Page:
Today's post is part of a special series of Christmas articles. Each writer was given a photo and tasked with writing a spiritually minded article inspired by that image.
I've never made gingerbread cookies, but I do have this amazing copy of "The Gingerbread Man" in my collection of kids' picture books. (Yes, I actually do have said collection.)
I'm crazy about the illustrations in this particular book, but the story seems rather strange, don't you think? This old couple decides to bake a gingerbread boy. (Here they are giggling over the prospect.)
And then their miniature confection comes to life and runs away from them. See…
He then proceeds to meet a butcher, a sow, and a cow, all of whom he taunts by saying, "You can't catch me!" and for no apparent reason whatsoever (extreme cookie cravings?) they all run after him and try to do exactly what he says they can't.
Finally, the little rascal runs into a fox who outsmarts the conceited cookie into drawing near enough so he can grab him and gobble him down for an afternoon snack.
What can the moral of this story possibly be?
I do actually have my own theories — thank you, English Lit degree — but I want to veer in a different direction and connect this story to Christmas — and my photo of the sad little gingerbread man who is sitting atop a pile of his smiling peers.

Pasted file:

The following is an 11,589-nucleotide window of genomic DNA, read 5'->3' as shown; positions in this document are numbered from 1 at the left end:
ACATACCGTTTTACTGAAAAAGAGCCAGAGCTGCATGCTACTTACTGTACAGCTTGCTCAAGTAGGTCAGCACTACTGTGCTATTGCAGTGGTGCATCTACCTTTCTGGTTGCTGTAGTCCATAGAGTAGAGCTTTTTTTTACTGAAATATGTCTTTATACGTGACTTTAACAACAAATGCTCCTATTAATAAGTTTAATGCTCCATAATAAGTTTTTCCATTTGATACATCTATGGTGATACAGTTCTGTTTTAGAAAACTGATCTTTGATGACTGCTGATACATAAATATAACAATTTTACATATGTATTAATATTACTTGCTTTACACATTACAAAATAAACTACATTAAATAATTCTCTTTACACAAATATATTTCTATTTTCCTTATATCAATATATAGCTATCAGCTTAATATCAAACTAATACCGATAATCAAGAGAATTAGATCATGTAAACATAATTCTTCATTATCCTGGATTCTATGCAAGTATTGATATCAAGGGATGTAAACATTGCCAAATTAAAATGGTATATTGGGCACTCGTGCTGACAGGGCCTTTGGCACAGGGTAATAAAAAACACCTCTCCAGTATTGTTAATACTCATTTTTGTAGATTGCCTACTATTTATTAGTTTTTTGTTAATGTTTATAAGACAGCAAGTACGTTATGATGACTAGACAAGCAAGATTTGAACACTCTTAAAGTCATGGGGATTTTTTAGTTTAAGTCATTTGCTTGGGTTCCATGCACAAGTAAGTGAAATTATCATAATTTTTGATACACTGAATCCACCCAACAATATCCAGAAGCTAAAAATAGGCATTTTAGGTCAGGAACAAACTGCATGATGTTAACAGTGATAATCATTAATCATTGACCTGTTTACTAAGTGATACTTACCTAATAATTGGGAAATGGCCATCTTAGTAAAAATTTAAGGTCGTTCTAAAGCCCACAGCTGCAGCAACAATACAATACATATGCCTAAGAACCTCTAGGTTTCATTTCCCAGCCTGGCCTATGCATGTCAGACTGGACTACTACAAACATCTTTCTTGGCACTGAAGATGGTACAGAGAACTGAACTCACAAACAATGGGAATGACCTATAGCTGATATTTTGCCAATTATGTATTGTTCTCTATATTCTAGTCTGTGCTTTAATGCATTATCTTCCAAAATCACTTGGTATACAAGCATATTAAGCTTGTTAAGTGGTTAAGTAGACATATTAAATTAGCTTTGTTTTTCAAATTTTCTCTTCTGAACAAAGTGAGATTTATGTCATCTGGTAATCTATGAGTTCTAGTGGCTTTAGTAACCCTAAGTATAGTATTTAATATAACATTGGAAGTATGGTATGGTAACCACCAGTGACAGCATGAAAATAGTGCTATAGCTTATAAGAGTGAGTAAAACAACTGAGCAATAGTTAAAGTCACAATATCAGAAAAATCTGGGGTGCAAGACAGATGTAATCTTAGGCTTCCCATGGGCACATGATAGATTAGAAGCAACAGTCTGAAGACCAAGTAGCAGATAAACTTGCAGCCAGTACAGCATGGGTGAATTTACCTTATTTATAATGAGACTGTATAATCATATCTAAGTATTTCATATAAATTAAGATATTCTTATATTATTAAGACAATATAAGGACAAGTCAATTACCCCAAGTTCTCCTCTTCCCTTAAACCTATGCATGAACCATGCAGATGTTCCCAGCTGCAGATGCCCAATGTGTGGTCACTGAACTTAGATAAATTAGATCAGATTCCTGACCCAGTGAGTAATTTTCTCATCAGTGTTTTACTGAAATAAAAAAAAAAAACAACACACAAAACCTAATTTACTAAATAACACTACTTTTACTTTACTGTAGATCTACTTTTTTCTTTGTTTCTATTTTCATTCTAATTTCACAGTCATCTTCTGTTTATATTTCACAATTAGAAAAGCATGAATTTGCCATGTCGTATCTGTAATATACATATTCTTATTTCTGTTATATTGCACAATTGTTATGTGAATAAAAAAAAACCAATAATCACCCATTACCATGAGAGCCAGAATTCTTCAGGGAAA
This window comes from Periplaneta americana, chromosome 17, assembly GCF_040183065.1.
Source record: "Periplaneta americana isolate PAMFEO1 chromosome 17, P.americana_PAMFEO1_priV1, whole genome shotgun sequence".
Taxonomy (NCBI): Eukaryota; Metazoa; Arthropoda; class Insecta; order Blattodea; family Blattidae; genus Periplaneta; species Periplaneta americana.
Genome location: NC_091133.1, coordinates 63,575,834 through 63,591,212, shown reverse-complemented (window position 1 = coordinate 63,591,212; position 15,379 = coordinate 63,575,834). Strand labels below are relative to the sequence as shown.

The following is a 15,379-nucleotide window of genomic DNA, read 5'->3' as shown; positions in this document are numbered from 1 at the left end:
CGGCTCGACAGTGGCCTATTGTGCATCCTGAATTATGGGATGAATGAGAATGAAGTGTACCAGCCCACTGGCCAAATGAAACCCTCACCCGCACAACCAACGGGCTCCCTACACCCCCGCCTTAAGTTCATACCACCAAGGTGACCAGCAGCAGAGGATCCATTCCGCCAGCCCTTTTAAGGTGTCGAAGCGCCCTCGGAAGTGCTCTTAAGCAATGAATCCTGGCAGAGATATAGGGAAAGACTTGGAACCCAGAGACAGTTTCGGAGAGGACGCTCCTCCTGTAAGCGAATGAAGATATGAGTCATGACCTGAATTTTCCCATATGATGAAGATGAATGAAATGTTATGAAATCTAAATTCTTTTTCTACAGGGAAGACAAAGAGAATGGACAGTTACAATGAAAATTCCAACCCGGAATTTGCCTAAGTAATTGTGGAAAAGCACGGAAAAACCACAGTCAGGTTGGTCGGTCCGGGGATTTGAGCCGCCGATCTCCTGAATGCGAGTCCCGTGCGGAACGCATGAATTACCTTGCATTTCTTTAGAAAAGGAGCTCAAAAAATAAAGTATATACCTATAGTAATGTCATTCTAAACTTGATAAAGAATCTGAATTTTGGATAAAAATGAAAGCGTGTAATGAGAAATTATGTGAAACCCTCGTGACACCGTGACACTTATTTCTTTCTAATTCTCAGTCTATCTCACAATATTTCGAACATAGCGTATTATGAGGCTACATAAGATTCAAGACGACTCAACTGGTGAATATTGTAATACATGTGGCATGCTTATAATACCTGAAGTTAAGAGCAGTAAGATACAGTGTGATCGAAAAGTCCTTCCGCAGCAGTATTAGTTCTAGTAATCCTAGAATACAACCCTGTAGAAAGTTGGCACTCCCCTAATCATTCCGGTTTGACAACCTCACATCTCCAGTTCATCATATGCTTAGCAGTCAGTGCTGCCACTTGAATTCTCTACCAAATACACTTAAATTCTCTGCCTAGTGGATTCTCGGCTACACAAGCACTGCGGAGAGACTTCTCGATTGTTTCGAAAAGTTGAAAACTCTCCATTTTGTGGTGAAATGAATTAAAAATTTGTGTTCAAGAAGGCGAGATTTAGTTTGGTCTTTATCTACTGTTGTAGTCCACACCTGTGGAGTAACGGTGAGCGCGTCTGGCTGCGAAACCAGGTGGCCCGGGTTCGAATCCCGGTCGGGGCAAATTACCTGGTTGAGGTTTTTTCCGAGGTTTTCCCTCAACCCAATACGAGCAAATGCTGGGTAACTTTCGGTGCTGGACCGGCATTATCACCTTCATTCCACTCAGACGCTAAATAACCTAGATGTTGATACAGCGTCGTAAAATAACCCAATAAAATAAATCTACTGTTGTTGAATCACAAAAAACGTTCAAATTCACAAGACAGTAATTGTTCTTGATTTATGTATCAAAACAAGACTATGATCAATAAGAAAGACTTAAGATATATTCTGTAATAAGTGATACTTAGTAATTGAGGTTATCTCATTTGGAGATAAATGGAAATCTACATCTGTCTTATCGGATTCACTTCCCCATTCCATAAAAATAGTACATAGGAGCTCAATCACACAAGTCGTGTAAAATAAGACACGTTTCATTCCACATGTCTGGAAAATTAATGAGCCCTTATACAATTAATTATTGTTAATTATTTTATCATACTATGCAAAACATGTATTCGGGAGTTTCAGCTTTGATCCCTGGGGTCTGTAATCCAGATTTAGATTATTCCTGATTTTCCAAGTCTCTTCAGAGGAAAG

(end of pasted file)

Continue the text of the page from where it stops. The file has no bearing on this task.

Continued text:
In the story, the gingerbread man is insanely confident in his own ability to outrun everyone else. Do you agree that the Christmas season offers more than a few opportunities to "run around"? And I'm not just talking about running to the store for gifts and goodies. I'm also talking about those neck-and-neck races where we subconsciously compete … Whose Christmas cards are cutest? Who sings the better solo in choir? Who bakes the best gingerbread?
And we're confident that we can keep pace…wrap the gifts, frost the cookies, change the bed sheets, hang the garland…
Sadly, I myself can all too easily get tangled up in the "performance" of Christmas.
I run myself ragged, and, although I may dodge minor mishaps, I end up running straight into the clutches of the fox of all foxes — the assassin of good cheer, the smasher of Christmas spirit, the despoiler of holy nights.
Then I end up like the sad little cookie in my photo. Everyone around me at church is enjoying heavenly peace, and I'm swallowed up in the stinking stomach of stuff that doesn't really matter at all.
I don't want this to be a runaway Christmas. If I spend too much time on the wrong things, I may climb to the top of the cookie pile, but I won't be happy there.
I want to rejoice in the birth of my Savior! Instead of running to the mall, I want to run into His arms. Instead of diving into party planning, I want to dive into His word. Instead of pouring over Pinterest, I want to pour my heart out in prayer.
There is no better time than Christmas to sit still and strengthen my connection to Christ, and I know that's ultimately what will put a smile on my face.
Editor's Note: Post a comment telling us what puts a smile on your face at Christmastime.
This article has undergone ministry review and approval.